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Connecting Mac OS X to Windows PCs
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Besides this method, two alternative ways to share Mac files with PC users would be to use Web Sharing and FTP.



To use Web sharing (using the built-in Apache Web server), check the Personal Web Sharing item under the Services category (see Figure 4) in your System Preferences window. Likewise to allow FTP access, check the FTP Access checkbox. By default, the folder exposed by the Web server is Sites (under the user's home directory).

Screen shot.
Figure 4. You can use Web Sharing and FTP to share files.

The FTP services, though, exposes the user's home directory. Hence, to share out any files on the Mac, you simply copy them to the respective folders, and they can then be accessed through FTP or the Web.

Screen shot.
Figure 5. The user's home directory.

To access the Mac files using FTP, you can use the command window in Windows and issue the following command:

C:\>ftp <IPAddressOfYourMac>

You can find out the IP address of your Mac in System Preferences --> Network --> TCP/IP

Screen shot.
Figure 6. Using FTP in the command window (Windows).

For Web sharing, you can use a Web browser, such as IE and enter the IP address of the Mac, followed by ~/username/.

Screen shot.
Figure 7. Accessing Mac folders using Web Sharing.

Controlling the PC Remotely from a Mac

Screen shot.
Figure 8. Using the Remote Desktop Connection to connect to Windows.

Sharing files between the Mac and the PC is good, but not enough for me. It would be better to be able to run my favorite PC applications on the Mac. While running a Windows application directly on the Mac is not technically possible, there are a couple of ways that come close to that. The first way is to pump out the display of a PC to the Mac. Microsoft provides the Remote Desktop Client (RDC) for that purpose. The second way (discussed in the next section) is to run a software emulator that emulates the Windows Operating System.

The RDC allows you to hook up your Mac to the network and remotely control your Windows system. To test drive RDC, I downloaded it and used it to connect to my Windows 2000 Advanced Server (W2KAS). To use RDC, you need to run Terminal Services on the Windows machine before the RDC can connect to it.

Screen shot.
Figure 9. Specifying the Windows server to connect to.

On the RDC connection window (see Figure 9), you can specify the login information, screen size, key mappings, etc. You can use the IP address, fully qualified machine name or netbiosname to connect to the Windows machine. As RDC is dependent on Terminal Services, you can connect to all Windows versions that supports Terminal Services, such as:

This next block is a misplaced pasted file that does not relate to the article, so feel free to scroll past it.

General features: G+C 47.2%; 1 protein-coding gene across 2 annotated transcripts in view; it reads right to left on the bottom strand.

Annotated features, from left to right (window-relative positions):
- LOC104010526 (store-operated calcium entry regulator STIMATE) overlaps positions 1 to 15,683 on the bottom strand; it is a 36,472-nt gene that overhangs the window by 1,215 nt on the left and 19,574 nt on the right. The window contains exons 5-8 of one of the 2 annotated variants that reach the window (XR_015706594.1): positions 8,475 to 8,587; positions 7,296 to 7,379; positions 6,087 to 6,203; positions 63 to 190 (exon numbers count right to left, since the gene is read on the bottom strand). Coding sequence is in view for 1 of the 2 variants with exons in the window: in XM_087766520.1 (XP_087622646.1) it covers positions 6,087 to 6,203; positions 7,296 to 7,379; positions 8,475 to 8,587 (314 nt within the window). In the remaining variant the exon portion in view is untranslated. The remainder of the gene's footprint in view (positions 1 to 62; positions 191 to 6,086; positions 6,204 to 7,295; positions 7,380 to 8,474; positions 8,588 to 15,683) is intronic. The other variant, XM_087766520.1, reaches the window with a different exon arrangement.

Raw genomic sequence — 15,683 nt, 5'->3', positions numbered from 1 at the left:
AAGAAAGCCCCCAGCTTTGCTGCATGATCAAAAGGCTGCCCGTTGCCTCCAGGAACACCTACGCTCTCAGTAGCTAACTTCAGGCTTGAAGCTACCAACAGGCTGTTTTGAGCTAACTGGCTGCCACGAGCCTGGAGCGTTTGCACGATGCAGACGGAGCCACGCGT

• Windows 2000 Server
  • Windows 2000 Advanced Server
  • Windows XP

If it connects successfully, you should see the familiar Windows screen:

Screen shot.
Figure 10. Using RDC to connect to Windows 2000 Advanced Server.

The nice thing about RDC is that you can create multiple instances of Windows using a single Windows machine. Although RDC will only make one connection at a time, there is a trick you can use: duplicate the Remote Desktop Connection application, and use the original for one session and the copy for the other:

Screen shot.
Figure 11. Duplicating the RDC.

In Figure 12, I have two separate instances of Windows 2000 Advanced Server running. One is running Visual Studio .NET, and the other is running Adobe Acrobat:

Screen shot.
Figure 12. Running multiple instances of Windows using RDC.

Performance-wise, RDC is relatively fast. It translates keystrokes between the Mac and PC efficiently, and I have no problem in using my regular Control and Alternate (using the Option key on the Mac) keys when controlling my Windows PC. Running CPU-intensive applications like Visual Studio .NET has no effect on the performance on the Mac as all the processing is done on the Windows PC itself. I also have no problems running my regular applications like Word, PowerPoint, Adobe Acrobat, etc.

However, when two or more instances of Windows are created, the performance degrades drastically. But this is really the problem with the Windows server, as multiple clients connecting to the Terminal Services chalk up a lot of resources. Nevertheless, my notebook equipped with 512MB RAM and a 1GHz processor does not seem to digest the workload well.

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